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You can’t breathe without my permission
I couldn’t wait to get married to a man that had the fear of Allah in him. I heard about a brother looking for marriage. We met at a friend’s house, in the presence of my friend and her husband. He had a long beard, white thobe and imaama. Everything he said was a reference to the Quran and Sunnah. I knew he was the one for me. A man with so much knowledge would surely make the perfect husband. The next meeting was between families. My family were not happy about the marriage, but they respected my wish. I was stubborn. I wanted to marry a man of deen (faith), rather than wealth, looks or status.
My wedding night was less romantic. He only came upstairs after spending four hours with his friends. He woke me up. And said ‘I didn’t want to give you this ring but I was forced to by my mum. This isn’t part of Islam.’ Things only got worse from then. Three days later, on my 21st birthday, my sisters and friends visited. My husband took the gifts off them and slammed the door in their faces. When I rearranged some furniture, he grabbed me, shouting in rage, his face an inch away from mine ‘You can’t move or breathe without my ijazat (permission)!’ I was in tears. This was the start of six and a half years of physical and verbal abuse.
I was forced to wear niqab. I wasn’t allowed out much: but still had to do the shopping alone. A brother saw me struggling with an overloaded shopping trolley – eight months pregnant, in charge of a one-year-old. He kindly helped me to the car. At home, my husband asked how I had managed all the groceries. I told him because I wanted to shame him into being more supportive. Instead he punched my head, slapped my face and threw me to the other side of the kitchen. He told me it was disgraceful to accept help from another man.
He used to drag me to bed by my hair, kicking and punching, even when I was pregnant. I felt I couldn’t tell anyone because it had been my own choice to marry him. Besides, I was too scared to utter a word. When I was in labour with my second son, I told him how much I hated him. Now I know why they call Entonox ‘truth gas’! Usually, I was too frightened to say this to his face. He threatened that as soon as the baby was settled, he would take my children away from me. I wanted to be able to stand before Allah and say I did everything to keep my marriage together. I wanted my children to have a good life, but I could see that abuse was affecting them. It kills me that I wasn’t able to give them the love and care they deserved. When my three-year-old son was not happy he said ‘Go to the kitchen. I will sort you out.’ Horrifyingly, this was exactly what my husband would say when he wanted to beat me.
By 2006, he was coming home around 5am. I didn’t know where he had been. I wasn’t permitted to question him. I asked him to warn me when he would be late. He was so angry with me for questioning him that he threw away all the meals I cooked for him for a whole week.
Eventually, he found no food in the kitchen. I told him, ‘I haven’t made anything because you’ve been throwing away anything I cooked for a week – and all because I questioned you.’ He went in to a fit of rage, screaming and shouting, calling me dumb when I refused to argue back. I said ‘What’s the point of arguing, since I will just get a beating?’ He kept me awake all night, throwing water on me every time I closed my eyes. I was told I was not allowed to move an inch and every time I did, he would shout ‘Why the fuck are you moving?’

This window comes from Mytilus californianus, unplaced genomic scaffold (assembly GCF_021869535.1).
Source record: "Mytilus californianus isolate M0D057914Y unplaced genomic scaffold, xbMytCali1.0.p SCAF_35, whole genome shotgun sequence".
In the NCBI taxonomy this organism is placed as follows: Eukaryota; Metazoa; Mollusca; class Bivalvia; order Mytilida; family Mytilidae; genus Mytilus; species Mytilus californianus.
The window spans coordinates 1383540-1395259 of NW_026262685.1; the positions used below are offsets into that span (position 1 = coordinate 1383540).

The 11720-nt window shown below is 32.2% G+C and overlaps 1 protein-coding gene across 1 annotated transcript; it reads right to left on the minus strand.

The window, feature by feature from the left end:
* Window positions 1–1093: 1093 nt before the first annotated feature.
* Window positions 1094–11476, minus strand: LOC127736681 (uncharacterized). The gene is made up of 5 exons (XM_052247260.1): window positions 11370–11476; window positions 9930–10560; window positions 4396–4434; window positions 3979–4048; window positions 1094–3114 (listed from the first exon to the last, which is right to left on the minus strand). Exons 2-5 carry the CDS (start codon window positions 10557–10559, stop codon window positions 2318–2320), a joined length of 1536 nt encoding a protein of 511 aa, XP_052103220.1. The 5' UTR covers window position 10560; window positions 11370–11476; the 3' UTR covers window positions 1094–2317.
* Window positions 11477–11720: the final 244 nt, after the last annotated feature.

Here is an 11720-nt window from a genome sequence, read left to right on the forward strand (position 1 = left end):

He was used to staying up all night and sleeping all day, so he was not tired. By 8am he allowed me to sleep, but I had to take the boys to school for 8.45 anyway. He said if he didn’t get answers from me, he would keep me up all night again. After he walked out, I broke down. I realised I was ruining my own life, and the lives of my children. I walked away and never looked back.
During the marriage my husband belittled me to break my confidence. I wasn’t allowed to have contact with anyone outside the home. He tried to convince me that my family didn’t care about me. I was so terrified to go back to my own house to collect some belongings that I had to call the police to escort me. Luckily for me the police were supportive and protected me. After about a week or so, I went back to the house to pick up clothing. Gossip had begun to spread. It erupted, when his aunt (who ironically works for women’s rights) said ‘That’s just what men do’. They wanted me to leave him the house. My mother said we would go, but my elder sister intervened. She grabbed my husband and threw him out of the house, demanding to know why my sons and I should uproot ourselves, on top of all the other disruptions he had caused. I can never thank her enough for that.
Alhamdulillah life was better afterwards. I started doing voluntary work to show my children the value of working, unlike their father who lived on state benefits.
I gained qualifications and finally landed a job I love. I talk openly about my abuse and many women contact me for advice. In the last few years, I have advised sisters who were contemplating suicide. I was able to convince them they were worth more than that. We only live once and do not deserve to be sad. In an abusive relationship, you feel alone and scared and helpless. The reality is that you can free yourself.
I'm Osma Irshad, 37 years old. A mother and father to two teenagers. I work within the civil service and the beauty industry. I use my experiences of domestic abuse and mental illness to support and advice women through social-media.